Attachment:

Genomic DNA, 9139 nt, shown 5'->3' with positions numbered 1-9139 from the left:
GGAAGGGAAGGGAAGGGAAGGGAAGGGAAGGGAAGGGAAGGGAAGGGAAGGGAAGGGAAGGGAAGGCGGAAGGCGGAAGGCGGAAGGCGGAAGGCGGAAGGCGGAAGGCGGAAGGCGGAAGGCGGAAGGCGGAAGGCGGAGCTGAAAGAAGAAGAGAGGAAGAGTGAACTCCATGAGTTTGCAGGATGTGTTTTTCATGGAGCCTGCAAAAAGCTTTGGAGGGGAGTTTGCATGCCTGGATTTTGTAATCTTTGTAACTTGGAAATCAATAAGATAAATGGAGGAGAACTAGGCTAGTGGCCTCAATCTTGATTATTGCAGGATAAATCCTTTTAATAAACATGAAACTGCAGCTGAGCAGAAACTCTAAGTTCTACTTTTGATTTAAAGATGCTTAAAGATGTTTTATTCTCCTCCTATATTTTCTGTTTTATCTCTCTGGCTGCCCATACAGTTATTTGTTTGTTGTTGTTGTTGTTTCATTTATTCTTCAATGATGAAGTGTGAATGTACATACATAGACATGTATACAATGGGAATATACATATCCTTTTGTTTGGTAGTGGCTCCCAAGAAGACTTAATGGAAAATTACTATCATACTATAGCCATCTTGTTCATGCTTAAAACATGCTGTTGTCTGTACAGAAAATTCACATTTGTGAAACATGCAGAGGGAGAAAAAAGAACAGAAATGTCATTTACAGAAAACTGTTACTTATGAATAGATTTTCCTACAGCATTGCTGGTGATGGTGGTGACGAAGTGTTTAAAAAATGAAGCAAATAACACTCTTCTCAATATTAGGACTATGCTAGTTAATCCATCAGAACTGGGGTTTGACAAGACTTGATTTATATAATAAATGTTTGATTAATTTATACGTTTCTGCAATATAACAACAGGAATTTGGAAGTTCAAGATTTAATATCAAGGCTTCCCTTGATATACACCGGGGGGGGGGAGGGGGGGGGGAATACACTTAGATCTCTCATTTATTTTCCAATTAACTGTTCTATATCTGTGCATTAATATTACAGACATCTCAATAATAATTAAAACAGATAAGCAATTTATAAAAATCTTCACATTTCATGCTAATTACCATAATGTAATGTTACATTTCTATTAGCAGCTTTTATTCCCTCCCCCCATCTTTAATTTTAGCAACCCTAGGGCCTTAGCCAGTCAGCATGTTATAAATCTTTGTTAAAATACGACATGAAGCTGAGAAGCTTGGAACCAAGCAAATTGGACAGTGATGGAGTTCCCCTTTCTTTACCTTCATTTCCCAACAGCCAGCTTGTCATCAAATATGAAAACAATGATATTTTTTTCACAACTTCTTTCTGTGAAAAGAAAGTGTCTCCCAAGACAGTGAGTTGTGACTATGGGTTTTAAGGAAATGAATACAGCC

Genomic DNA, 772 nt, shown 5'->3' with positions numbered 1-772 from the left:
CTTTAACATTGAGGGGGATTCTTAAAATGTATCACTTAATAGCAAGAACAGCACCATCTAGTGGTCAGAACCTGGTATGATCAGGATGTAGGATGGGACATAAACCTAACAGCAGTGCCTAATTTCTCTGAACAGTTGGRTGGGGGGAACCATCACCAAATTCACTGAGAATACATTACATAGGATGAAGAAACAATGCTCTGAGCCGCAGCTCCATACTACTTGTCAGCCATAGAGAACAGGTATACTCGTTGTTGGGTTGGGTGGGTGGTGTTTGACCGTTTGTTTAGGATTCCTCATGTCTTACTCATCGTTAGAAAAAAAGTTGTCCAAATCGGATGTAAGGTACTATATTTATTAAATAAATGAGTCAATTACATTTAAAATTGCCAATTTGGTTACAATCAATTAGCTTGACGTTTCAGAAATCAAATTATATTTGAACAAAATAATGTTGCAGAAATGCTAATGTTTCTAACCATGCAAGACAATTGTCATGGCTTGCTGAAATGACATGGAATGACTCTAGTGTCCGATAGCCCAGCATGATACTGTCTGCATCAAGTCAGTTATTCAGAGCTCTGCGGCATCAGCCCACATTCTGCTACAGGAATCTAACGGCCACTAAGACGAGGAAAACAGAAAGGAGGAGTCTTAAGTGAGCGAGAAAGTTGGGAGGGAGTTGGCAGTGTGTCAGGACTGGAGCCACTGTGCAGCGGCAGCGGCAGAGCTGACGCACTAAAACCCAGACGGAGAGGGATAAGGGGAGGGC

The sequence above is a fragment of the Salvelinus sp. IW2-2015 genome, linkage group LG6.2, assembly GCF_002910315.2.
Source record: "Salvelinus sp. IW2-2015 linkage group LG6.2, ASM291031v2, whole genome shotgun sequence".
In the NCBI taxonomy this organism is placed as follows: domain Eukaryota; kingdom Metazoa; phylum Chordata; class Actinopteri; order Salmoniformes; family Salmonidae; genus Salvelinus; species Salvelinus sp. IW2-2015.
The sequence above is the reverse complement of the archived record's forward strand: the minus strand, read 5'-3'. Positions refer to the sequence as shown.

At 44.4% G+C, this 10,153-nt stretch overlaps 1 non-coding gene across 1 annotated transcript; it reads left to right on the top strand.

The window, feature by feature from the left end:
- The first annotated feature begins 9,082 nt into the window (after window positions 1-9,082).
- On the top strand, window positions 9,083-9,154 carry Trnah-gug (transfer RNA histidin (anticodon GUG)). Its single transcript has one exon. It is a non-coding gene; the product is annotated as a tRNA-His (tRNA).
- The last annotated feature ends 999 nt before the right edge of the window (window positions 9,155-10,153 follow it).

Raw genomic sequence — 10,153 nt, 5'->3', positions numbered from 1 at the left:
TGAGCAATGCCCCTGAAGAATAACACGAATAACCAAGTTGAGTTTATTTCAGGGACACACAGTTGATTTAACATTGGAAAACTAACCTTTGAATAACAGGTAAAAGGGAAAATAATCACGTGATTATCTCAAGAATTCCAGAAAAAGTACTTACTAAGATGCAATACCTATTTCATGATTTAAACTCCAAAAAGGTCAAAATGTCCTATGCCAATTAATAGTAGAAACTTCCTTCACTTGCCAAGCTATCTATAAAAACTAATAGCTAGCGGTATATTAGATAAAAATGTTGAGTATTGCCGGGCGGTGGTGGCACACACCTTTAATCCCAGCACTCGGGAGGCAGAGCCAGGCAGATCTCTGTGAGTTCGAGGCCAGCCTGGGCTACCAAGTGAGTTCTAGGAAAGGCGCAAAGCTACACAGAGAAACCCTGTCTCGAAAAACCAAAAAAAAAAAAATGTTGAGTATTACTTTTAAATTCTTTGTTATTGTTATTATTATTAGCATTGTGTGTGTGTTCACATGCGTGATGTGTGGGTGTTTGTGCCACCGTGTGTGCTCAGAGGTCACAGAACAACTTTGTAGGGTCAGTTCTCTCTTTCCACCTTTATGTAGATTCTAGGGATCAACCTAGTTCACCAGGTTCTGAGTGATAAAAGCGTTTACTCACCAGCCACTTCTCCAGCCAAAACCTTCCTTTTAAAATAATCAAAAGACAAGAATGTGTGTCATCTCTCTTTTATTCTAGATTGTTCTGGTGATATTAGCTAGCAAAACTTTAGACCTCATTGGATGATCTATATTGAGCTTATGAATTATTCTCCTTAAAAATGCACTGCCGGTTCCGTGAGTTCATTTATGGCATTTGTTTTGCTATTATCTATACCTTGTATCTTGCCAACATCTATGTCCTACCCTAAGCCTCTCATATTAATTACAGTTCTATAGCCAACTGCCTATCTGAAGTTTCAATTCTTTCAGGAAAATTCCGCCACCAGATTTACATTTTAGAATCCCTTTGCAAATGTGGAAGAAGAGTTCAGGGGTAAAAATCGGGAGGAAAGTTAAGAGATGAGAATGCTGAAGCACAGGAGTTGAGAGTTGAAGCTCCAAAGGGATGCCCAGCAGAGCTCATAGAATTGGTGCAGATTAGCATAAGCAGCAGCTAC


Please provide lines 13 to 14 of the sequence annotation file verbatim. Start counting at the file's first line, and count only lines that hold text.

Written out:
- The last annotated feature ends 999 nt before the right edge of the window (window positions 9,155-10,153 follow it).

Raw genomic sequence — 10,153 nt, 5'->3', positions numbered from 1 at the left: